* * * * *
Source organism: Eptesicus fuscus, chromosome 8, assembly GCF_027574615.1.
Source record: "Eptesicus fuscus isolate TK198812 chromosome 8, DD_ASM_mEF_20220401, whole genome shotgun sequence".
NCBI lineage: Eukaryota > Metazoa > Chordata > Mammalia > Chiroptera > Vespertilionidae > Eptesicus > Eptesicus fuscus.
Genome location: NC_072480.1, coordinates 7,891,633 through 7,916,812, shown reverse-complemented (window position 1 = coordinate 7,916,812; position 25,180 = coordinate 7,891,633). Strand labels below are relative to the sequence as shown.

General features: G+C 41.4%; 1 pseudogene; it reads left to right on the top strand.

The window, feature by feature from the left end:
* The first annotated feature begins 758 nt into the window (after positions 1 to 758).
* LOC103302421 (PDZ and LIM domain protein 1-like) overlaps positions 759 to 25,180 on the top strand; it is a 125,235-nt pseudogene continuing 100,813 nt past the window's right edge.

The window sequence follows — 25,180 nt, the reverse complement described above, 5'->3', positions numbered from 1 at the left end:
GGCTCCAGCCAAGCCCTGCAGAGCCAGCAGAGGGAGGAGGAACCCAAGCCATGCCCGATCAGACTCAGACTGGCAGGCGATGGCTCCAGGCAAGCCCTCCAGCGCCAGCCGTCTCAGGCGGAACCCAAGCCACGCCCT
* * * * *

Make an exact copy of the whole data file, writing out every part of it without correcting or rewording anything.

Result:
Source organism: Eptesicus fuscus, chromosome 8, assembly GCF_027574615.1.
Source record: "Eptesicus fuscus isolate TK198812 chromosome 8, DD_ASM_mEF_20220401, whole genome shotgun sequence".
NCBI lineage: Eukaryota > Metazoa > Chordata > Mammalia > Chiroptera > Vespertilionidae > Eptesicus > Eptesicus fuscus.
Genome location: NC_072480.1, coordinates 7,891,633 through 7,916,812, shown reverse-complemented (window position 1 = coordinate 7,916,812; position 25,180 = coordinate 7,891,633). Strand labels below are relative to the sequence as shown.

General features: G+C 41.4%; 1 pseudogene; it reads left to right on the top strand.

The window, feature by feature from the left end:
* The first annotated feature begins 758 nt into the window (after positions 1 to 758).
* LOC103302421 (PDZ and LIM domain protein 1-like) overlaps positions 759 to 25,180 on the top strand; it is a 125,235-nt pseudogene continuing 100,813 nt past the window's right edge.

The window sequence follows — 25,180 nt, the reverse complement described above, 5'->3', positions numbered from 1 at the left end:
GGCTCCAGCCAAGCCCTGCAGAGCCAGCAGAGGGAGGAGGAACCCAAGCCATGCCCGATCAGACTCAGACTGGCAGGCGATGGCTCCAGGCAAGCCCTCCAGCGCCAGCCGTCTCAGGCGGAACCCAAGCCACGCCCT